The UK boasts a huge number of world-class attractions that, unsurprisingly, get photographed by tourists thousands of times a day. In 2011, London came top of the list of the world’s most photographed cities in a study carried out by photo agency Alamy, and the rest of the UK also boasts some amazingly photographic landmarks. Here is a rundown of 10 of the most photographed buildings, natural attractions and ancient wonders found around the UK.
1. Trafalgar Square
In 2011, photo sharing website Flickr announced a list of the most photographed places on Earth using the millions of photos in its database. London was the second most photographed city (New York came first), and the most photographed landmark was Trafalgar Square. With the National Gallery and Nelson’s Column only metres apart, it’s easy to see why this is one of the most irresistible places to snap.
2. Edinburgh Castle
Another survey into the most photographed landmarks was carried out way back in 2006 by Lexmark, and this time it was Edinburgh Castle that came top of the list. This landmark is popular throughout the year, but midnight shots on New Year’s Eve are likely to be one of the most popular times to take a photo.
As Britain’s most famous ancient landmark, there is no surprise that Stonehenge is one of the most photographed places in the UK, and probably in the world. This instantly-recognisable relic from the past is especially stunning in photographs taken at sunset and sunrise.
4. Big Ben & the Houses of Parliament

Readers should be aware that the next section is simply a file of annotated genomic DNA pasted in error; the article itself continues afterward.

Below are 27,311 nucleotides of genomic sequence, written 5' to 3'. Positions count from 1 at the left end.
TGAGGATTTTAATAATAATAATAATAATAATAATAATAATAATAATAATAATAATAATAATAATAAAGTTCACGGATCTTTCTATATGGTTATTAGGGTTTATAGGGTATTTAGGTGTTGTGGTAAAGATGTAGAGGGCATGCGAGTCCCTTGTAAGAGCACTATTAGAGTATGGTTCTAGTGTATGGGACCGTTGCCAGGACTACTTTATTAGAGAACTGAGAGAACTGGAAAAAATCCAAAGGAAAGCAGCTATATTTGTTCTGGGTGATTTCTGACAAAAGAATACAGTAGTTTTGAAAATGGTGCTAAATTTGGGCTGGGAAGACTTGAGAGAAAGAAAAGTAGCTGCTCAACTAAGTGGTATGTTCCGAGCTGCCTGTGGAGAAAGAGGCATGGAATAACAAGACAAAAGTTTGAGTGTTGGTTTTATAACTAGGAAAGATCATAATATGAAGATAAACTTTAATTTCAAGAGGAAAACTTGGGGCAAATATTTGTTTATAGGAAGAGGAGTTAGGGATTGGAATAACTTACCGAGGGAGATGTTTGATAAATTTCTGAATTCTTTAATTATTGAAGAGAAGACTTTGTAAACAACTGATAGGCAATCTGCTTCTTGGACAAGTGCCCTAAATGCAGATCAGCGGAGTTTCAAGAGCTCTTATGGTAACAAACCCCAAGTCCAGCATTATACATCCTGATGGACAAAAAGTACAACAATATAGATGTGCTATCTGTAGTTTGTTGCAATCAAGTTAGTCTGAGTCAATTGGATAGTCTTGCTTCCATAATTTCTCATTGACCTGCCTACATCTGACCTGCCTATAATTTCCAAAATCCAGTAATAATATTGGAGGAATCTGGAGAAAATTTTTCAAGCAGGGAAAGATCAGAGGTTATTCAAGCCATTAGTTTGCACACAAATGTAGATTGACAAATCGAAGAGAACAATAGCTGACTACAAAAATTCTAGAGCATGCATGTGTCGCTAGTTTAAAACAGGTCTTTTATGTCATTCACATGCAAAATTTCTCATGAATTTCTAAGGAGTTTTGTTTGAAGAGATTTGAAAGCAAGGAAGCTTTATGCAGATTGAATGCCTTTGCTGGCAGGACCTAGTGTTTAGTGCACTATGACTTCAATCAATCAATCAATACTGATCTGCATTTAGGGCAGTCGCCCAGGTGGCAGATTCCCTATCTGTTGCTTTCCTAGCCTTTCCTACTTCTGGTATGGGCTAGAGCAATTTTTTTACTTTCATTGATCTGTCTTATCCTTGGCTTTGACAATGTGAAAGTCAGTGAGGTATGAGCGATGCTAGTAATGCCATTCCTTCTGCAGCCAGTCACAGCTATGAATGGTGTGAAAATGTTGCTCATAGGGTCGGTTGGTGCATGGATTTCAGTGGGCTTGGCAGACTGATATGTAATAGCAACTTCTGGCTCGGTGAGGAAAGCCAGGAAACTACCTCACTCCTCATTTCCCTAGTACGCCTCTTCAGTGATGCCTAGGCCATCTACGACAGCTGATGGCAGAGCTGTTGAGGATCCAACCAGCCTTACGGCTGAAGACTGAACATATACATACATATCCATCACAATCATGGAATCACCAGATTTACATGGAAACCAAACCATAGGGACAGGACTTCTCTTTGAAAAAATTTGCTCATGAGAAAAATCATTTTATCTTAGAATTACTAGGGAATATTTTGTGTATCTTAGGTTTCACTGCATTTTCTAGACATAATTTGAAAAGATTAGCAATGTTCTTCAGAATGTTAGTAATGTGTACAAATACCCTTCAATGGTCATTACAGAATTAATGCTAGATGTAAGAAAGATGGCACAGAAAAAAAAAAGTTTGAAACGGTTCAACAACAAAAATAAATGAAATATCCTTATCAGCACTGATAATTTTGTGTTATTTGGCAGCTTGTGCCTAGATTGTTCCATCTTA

Big Ben was another one to make it onto Flickr’s list of most-photographed landmarks, and who could argue with that? It is the most famous clock tower in the world and a symbol of London. There cannot be many tourists who visit the capital and fail to capture a snap for themselves.
5. Buckingham Palace
The ‘Changing the Guard’ ceremony is one of the most popular attractions in London, and you only have to see the amount of cameras snapping away to realise why Buckingham Palace is one of the most photographed landmarks in the UK. Perhaps the thousands of people taking photographs of it every day are hoping to catch a glimpse of the queen in one of the windows when they look through their photos upon arriving home.
6. Blackpool Tower
Although London’s attractions dominate the most photographed landmarks, Blackpool Tower is still one of the most popular holiday snaps. It even came in third place in Flickr’s list, which is unsurprising as it is one of the most iconic monuments in the UK.
7. The White Cliffs of Dover
How many British tourists have snapped away at the White Cliffs furiously upon leaving their home country or arriving back from foreign lands? The welcoming sight of Dover’s white cliffs is enough to make any British person feel like they have truly returned home, and it is no wonder it is such a popular snap.
8. Tower Bridge
It’s not the oldest monument in London, but it’s certainly one of the most spectacular. This Victorian work of genius that spans the River Thames is one of the most important symbols of the city, and you can’t blame visitors for snapping away at it like mad when they cross the river.
9. The London Eye
The London Eye came sixth on Flickr’s list of most popular landmarks, and although it is one of the newest additions to London there cannot be many visitors who have not wanted to take a snap of it home with them. However, there are probably even more taken of the stunning views from the top.
10. The Tate Modern
The Tate Modern is surely the most photographed museum in the UK, if not the world. Who can resist framing a shot of the iconic ex-power station housing one of the most impressive modern art collections in the world?
See the Top UK Landmarks for Yourself
There are plenty of top landmarks that have been left off the list, including Canterbury Cathedral, the Angel of the North, Wembley Stadium, the Millennium Bridge in Newcastle and the latest addition to London, The Shard. Fancy seeing them for yourself? Then hire a car from National on your next holiday in the UK and take a tour of the most popular spots – and whatever you do, don’t forget your camera.